Friday, July 29, 2016

Fact checking Hillary Clinton at Democratic convention on jobs, income gains, border security

 Associated Press photo by J. Scott Applewhite
Hillary Clinton wrapped up the Democratic National Convention by accepting the nomination for president. Fact-checkers looked at her speech and those of other speakers. If you want to re-publish them, we encourage you to look at reports by The Washington Post's Fact Checker unit, PolitiFact and for full context and things you may want to add.

Clinton said the U.S. has created “nearly 15 million new private-sector jobs” under President Obama, but that depends on when you start counting. Post fact-checkers Glenn Kessler and Michelle Ye Hee Le write, "The economy has added 14.8 million private-sector jobs since February 2010, the low point after the Great Recession, according to the Bureau of Labor Statistics. But the gain is 10.5 million private-sector jobs from the start of President Obama’s presidency." Robert Farley of notes that the number drops to 10.1 million "when accounting for the loss of 460,000 public jobs."

"Clinton misrepresented Donald Trump’s 'I alone can fix it' line, suggesting he said he could fix everything by himself," Farley reports. Trump was referring to a 'rigged' system, and went on to talk about working with others." Clinton also "said '90 percent' of income gains 'have gone to the top 1 percent.' But that is an outdated figure, Farley reports: It’s now 52 percent.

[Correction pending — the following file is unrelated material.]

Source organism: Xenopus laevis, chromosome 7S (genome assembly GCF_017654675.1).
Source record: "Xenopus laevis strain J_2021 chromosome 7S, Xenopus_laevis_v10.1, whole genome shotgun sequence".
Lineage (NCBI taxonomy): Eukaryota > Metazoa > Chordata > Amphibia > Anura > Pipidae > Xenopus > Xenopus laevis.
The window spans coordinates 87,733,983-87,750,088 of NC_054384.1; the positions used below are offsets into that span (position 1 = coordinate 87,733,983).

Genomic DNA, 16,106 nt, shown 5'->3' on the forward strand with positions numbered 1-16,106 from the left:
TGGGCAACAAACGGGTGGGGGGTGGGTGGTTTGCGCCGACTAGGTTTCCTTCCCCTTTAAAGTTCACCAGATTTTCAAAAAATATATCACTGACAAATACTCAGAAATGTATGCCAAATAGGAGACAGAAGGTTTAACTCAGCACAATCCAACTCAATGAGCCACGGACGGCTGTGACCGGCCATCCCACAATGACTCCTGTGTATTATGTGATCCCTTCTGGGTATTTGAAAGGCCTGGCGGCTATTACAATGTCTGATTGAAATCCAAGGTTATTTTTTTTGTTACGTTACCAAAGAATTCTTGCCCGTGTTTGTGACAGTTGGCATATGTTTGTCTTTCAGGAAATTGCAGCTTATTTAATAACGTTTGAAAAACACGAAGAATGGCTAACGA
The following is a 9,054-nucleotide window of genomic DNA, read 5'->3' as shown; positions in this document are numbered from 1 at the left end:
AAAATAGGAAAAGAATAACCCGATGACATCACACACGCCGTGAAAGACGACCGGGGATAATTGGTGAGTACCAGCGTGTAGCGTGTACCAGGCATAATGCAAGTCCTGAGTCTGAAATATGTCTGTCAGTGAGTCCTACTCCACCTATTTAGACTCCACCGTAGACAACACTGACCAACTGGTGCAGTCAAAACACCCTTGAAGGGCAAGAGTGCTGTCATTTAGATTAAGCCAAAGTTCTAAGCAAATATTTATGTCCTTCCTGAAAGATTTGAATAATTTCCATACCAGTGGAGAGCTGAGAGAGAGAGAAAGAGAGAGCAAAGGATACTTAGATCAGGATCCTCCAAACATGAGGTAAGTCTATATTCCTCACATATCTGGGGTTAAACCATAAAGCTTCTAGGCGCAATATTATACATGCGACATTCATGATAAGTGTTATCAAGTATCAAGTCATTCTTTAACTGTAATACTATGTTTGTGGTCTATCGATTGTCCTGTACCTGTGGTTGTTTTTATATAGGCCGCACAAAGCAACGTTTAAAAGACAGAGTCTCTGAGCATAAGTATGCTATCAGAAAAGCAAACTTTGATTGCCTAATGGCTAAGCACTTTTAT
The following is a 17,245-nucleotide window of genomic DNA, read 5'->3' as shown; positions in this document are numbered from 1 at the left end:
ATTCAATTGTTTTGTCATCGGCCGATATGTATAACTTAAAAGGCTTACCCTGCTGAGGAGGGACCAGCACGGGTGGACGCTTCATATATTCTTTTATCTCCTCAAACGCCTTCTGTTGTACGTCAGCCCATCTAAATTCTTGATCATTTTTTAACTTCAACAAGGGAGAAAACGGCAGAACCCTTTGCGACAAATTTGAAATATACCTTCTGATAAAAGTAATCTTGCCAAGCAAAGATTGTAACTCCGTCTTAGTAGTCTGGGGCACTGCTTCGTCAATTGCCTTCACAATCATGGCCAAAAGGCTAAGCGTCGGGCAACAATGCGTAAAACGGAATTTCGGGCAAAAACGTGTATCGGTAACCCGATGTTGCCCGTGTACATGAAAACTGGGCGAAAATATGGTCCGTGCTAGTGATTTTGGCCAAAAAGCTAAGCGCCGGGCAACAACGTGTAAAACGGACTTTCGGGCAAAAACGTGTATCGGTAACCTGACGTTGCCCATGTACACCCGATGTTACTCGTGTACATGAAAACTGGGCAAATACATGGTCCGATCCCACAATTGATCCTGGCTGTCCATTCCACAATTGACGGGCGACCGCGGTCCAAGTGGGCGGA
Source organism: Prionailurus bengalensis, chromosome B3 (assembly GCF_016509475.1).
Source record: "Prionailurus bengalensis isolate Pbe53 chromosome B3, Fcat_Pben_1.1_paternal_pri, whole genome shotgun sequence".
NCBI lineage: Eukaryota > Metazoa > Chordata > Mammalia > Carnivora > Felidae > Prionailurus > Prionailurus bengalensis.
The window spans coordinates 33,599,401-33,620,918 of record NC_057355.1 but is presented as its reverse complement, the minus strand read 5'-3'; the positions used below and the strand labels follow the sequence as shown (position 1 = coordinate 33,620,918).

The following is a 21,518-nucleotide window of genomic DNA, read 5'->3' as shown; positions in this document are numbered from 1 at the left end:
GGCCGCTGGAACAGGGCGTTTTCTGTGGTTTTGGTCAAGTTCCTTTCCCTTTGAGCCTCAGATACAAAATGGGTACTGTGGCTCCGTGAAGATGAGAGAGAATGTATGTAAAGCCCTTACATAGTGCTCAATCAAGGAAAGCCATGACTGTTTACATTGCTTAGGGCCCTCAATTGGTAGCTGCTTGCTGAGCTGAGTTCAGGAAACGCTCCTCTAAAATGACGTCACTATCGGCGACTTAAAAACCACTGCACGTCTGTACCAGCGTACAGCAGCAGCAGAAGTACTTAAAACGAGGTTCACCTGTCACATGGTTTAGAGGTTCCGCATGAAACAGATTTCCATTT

House Democratic Leader Nancy Pelosi said the Patient Protection and Affordable Care Act "now covers more than 40 million more Americans," which was off base. Kessler and Lee write, "Pelosi’s prepared text said '20 million Americans.' But in a case of over-exuberance, she doubled the figure. This 20 million figure comes from a March 2016 estimate by the Department of Health and Human Services that was intended to show how many people gained insurance through the Affordable Care Act since full implementation in 2013. But it’s not necessarily precise, since it is based on survey data. . . . Not only did she double the figure, but she suggested that 40 million people currently have insurance they would not have gained before the law. (Clinton, in her speech, got the number right.)"

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